Even people who had only been in the house to visit were affected. Kathy's brother Jimmy and his new bride mysteriously lost $1,500 in cash. And "Father Mancuso" (his real name: Father Ralph Pecararo), the local priest who blessed the house after the Lutzes moved in, suffered debilitating sickness, rashes, anxiety and pain, causing his eventual transfer to a distant parish. He claims he heard a voice ordering him to get out when he sprinkled the house with holy water.
Besides the influence of the murder, the house also was supposedly situated over an abandoned well in an old Shinnecock Indian area used for keeping the sick and insane until they died of exposure. No burials were done there because the Shinnecock supposedly believed the place was infested with demons. And strangest of all, the Lutzes found a small secret room, painted entirely in a blood red, behind the basement stairs. No one knew what purpose the room served, but it boded ill.
The Lutzes' initial reaction was that these occurrences were just coincidence, that they were seeing things. But their annoyance turned to fear, anger, frustration and finally the decision to leave as fast as they could, leaving behind all their possessions and the house they thought was perfect.
In 1977, The Amityville Horror, by Jay Anson, was published by Prentice-Hall as a nonfiction book. Anson, who was suffering from poor health, never visited the house himself. The book became a best-seller and led to a top-grossing movie of the same name in 1979, spawning a host of other books and films with the same possessed-house theme. John G. Jones followed Anson's success with Amityville II: The Possession and Amityville: The Final Chapter, supposedly chronicling the Lutz family's attempts to escape the dark entities that plagued the house and followed them across country to California, even after an exorcism. However, by the time the second and third "true" accounts were written, the Lutz children in the story were no longer named Danny, Chris and Missy but Greg, Matt and Amy. And George, who ran a family surveying company, had been transformed into an air traffic controller.
Skeptics quickly claimed the haunting was a hoax, pointing out discrepancies in Anson's book, including: descriptions of terrible weather and moon conditions during the Lutzes' 28 days that didn't match actual weather reports; calling the Psychical Research Foundation in North Carolina the Psychical Research Institute; and, perhaps most interesting, referring to historical records that show the Shinnecock never lived anywhere near Amityville.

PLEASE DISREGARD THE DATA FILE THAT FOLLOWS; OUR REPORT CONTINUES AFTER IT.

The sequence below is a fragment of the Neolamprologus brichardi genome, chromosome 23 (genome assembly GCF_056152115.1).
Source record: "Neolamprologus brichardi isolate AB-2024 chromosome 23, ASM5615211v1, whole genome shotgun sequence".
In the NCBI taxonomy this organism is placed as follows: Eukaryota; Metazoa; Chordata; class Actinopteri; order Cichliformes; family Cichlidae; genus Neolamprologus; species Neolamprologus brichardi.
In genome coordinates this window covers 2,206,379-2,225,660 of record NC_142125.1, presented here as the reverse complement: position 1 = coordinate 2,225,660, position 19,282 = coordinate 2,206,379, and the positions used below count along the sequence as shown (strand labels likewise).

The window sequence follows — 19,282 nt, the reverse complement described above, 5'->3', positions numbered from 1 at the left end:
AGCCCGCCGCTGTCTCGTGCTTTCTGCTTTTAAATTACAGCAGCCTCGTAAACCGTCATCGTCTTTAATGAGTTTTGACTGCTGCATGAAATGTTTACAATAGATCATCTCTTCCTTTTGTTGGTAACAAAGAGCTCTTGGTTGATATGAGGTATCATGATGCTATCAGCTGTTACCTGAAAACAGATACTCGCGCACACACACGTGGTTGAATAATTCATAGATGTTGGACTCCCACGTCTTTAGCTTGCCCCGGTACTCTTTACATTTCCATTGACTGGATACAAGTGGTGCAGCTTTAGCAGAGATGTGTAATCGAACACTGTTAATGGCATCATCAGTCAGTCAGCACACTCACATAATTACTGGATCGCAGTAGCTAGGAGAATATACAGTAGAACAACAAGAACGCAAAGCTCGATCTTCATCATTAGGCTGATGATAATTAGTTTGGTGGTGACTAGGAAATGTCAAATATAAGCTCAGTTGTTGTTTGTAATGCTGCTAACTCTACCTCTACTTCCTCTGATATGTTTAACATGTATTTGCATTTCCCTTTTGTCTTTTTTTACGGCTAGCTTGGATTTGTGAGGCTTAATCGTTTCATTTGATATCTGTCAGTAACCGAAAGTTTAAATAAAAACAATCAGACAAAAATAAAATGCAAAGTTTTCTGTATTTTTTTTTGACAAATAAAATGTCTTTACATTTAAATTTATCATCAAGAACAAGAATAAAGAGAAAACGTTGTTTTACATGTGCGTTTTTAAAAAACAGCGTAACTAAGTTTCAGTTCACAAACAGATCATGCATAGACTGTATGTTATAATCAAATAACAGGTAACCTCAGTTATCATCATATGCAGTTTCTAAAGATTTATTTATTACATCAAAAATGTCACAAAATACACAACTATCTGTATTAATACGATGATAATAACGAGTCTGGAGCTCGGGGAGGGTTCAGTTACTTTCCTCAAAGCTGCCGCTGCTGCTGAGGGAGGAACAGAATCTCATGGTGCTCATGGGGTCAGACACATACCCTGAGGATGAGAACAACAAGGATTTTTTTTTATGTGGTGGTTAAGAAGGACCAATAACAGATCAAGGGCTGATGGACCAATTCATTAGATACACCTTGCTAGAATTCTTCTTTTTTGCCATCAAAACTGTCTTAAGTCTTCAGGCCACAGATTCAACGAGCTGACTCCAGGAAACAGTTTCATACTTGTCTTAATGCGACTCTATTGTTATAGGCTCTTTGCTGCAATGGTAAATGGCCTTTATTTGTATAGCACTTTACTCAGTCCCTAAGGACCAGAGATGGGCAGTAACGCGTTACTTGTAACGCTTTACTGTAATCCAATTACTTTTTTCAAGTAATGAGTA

Jerry Solfvin of the Psychical Research Foundation, who was contacted by George Lutz in early January 1976 about poltergeist activity in the house, found the whole matter questionable. He and others, including KARLIS OSIS and Alex Tanous of the AMERICAN SOCIETY FOR PSYCHICAL RESEARCH (ASPR), visited the house but did not conduct investigations, believing that the incidents were not paranormal. All the evidence was subjective. Furthermore, "Father Mancuso" was declared to be a poor witness, as he visited the house only once. Anson wrote the book within three or four months, working largely from tapes of telephone interviews, and apparently making only a superficial effort to verify the Lutzes' account.
Perhaps most significant is an interview that Ronnie DeFeo's lawyer, William Weber, gave a local radio station in 1979, in which he claimed the whole "horror" was cooked up around the Lutzes' kitchen table over several bottles of wine. He asserted that after approaching them with the idea, the Lutzes went on their own, and he sued for a share of the book and movie profits. The Lutzes countersued to reaffirm the reality of their experience. Mrs. Lutz's story was analyzed on a Psychological Stress Evaluator; results showed that events happened as she believed them.
While it is possible that haunting phenomena may have occurred at the house, especially in light of the violent events that took place there, the Lutzes' account was more dramatic than other cases of hauntings.